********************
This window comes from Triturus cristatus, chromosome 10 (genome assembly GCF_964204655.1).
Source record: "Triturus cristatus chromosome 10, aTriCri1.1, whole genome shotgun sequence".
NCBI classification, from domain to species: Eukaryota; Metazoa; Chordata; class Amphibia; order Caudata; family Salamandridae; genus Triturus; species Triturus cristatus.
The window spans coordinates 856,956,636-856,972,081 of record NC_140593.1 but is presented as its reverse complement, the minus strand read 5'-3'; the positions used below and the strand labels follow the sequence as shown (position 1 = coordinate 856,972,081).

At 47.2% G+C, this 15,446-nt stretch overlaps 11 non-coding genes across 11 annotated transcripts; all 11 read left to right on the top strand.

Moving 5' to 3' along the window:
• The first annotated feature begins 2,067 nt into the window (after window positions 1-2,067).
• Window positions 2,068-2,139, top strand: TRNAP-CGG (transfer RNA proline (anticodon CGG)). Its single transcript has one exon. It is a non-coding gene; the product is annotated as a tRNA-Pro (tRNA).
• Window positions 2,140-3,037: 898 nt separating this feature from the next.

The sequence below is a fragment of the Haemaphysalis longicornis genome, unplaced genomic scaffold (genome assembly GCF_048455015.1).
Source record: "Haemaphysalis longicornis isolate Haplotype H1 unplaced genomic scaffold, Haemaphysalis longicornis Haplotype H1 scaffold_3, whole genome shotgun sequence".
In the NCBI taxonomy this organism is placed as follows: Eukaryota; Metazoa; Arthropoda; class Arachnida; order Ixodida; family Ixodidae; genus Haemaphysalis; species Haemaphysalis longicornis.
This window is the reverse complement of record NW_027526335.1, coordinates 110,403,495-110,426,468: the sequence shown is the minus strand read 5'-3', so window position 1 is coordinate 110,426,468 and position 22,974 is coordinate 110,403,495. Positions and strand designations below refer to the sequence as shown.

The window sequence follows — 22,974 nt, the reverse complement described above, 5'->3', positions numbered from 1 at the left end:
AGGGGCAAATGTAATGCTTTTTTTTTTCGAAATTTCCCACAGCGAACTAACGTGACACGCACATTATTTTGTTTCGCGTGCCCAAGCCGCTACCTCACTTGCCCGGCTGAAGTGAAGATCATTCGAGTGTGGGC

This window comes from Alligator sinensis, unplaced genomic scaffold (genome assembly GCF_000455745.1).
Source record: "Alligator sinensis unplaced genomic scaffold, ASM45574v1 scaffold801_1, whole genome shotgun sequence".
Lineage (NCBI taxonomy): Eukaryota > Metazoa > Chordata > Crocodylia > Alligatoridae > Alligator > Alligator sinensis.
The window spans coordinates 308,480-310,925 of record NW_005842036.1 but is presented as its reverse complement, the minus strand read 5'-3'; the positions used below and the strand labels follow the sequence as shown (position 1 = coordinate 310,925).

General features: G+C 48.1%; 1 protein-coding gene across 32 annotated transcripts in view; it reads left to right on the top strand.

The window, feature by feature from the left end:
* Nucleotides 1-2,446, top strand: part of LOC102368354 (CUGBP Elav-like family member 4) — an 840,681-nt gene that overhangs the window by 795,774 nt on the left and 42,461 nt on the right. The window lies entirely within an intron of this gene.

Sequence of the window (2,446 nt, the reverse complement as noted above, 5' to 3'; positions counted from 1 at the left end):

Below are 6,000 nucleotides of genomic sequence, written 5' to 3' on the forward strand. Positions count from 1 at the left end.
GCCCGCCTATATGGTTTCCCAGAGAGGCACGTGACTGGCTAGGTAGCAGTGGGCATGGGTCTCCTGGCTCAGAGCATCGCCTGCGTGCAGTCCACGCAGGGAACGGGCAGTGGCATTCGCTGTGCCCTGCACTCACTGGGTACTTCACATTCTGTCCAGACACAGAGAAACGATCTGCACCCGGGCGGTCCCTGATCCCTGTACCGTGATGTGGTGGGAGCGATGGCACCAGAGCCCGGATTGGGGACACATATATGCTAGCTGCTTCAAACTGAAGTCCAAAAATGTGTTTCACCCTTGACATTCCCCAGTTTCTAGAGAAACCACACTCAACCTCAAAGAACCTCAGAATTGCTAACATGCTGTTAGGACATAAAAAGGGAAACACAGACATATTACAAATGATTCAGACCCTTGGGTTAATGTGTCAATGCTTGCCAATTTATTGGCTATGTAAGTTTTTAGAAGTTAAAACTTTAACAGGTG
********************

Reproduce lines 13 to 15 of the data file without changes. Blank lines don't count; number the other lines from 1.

This window is the reverse complement of record NW_027526335.1, coordinates 110,403,495-110,426,468: the sequence shown is the minus strand read 5'-3', so window position 1 is coordinate 110,426,468 and position 22,974 is coordinate 110,403,495. Positions and strand designations below refer to the sequence as shown.

The window sequence follows — 22,974 nt, the reverse complement described above, 5'->3', positions numbered from 1 at the left end:
AGGGGCAAATGTAATGCTTTTTTTTTTCGAAATTTCCCACAGCGAACTAACGTGACACGCACATTATTTTGTTTCGCGTGCCCAAGCCGCTACCTCACTTGCCCGGCTGAAGTGAAGATCATTCGAGTGTGGGC